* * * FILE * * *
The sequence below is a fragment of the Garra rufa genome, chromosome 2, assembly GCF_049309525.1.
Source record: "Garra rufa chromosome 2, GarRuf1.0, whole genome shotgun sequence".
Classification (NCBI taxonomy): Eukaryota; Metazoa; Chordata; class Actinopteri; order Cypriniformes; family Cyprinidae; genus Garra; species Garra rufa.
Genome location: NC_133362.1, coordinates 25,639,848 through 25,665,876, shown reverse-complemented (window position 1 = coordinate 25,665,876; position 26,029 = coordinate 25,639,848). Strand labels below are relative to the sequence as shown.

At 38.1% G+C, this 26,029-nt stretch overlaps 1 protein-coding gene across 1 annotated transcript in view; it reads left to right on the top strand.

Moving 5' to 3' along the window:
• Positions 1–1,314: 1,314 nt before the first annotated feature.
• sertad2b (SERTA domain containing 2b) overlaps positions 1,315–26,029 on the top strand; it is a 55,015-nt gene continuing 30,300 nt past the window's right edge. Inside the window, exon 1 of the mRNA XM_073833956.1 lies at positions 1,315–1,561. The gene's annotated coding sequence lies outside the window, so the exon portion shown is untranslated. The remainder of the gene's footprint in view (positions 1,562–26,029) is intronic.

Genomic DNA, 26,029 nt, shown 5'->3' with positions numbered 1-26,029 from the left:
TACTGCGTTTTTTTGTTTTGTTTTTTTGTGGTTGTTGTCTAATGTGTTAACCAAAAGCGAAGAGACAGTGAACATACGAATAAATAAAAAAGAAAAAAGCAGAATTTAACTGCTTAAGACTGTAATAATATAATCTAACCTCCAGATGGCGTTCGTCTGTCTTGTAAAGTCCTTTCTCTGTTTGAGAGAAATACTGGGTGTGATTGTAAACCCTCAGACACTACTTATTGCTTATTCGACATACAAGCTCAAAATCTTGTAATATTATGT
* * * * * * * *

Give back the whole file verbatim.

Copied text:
The sequence below is a fragment of the Garra rufa genome, chromosome 2, assembly GCF_049309525.1.
Source record: "Garra rufa chromosome 2, GarRuf1.0, whole genome shotgun sequence".
Classification (NCBI taxonomy): Eukaryota; Metazoa; Chordata; class Actinopteri; order Cypriniformes; family Cyprinidae; genus Garra; species Garra rufa.
Genome location: NC_133362.1, coordinates 25,639,848 through 25,665,876, shown reverse-complemented (window position 1 = coordinate 25,665,876; position 26,029 = coordinate 25,639,848). Strand labels below are relative to the sequence as shown.

At 38.1% G+C, this 26,029-nt stretch overlaps 1 protein-coding gene across 1 annotated transcript in view; it reads left to right on the top strand.

Moving 5' to 3' along the window:
• Positions 1–1,314: 1,314 nt before the first annotated feature.
• sertad2b (SERTA domain containing 2b) overlaps positions 1,315–26,029 on the top strand; it is a 55,015-nt gene continuing 30,300 nt past the window's right edge. Inside the window, exon 1 of the mRNA XM_073833956.1 lies at positions 1,315–1,561. The gene's annotated coding sequence lies outside the window, so the exon portion shown is untranslated. The remainder of the gene's footprint in view (positions 1,562–26,029) is intronic.

Genomic DNA, 26,029 nt, shown 5'->3' with positions numbered 1-26,029 from the left:
TACTGCGTTTTTTTGTTTTGTTTTTTTGTGGTTGTTGTCTAATGTGTTAACCAAAAGCGAAGAGACAGTGAACATACGAATAAATAAAAAAGAAAAAAGCAGAATTTAACTGCTTAAGACTGTAATAATATAATCTAACCTCCAGATGGCGTTCGTCTGTCTTGTAAAGTCCTTTCTCTGTTTGAGAGAAATACTGGGTGTGATTGTAAACCCTCAGACACTACTTATTGCTTATTCGACATACAAGCTCAAAATCTTGTAATATTATGT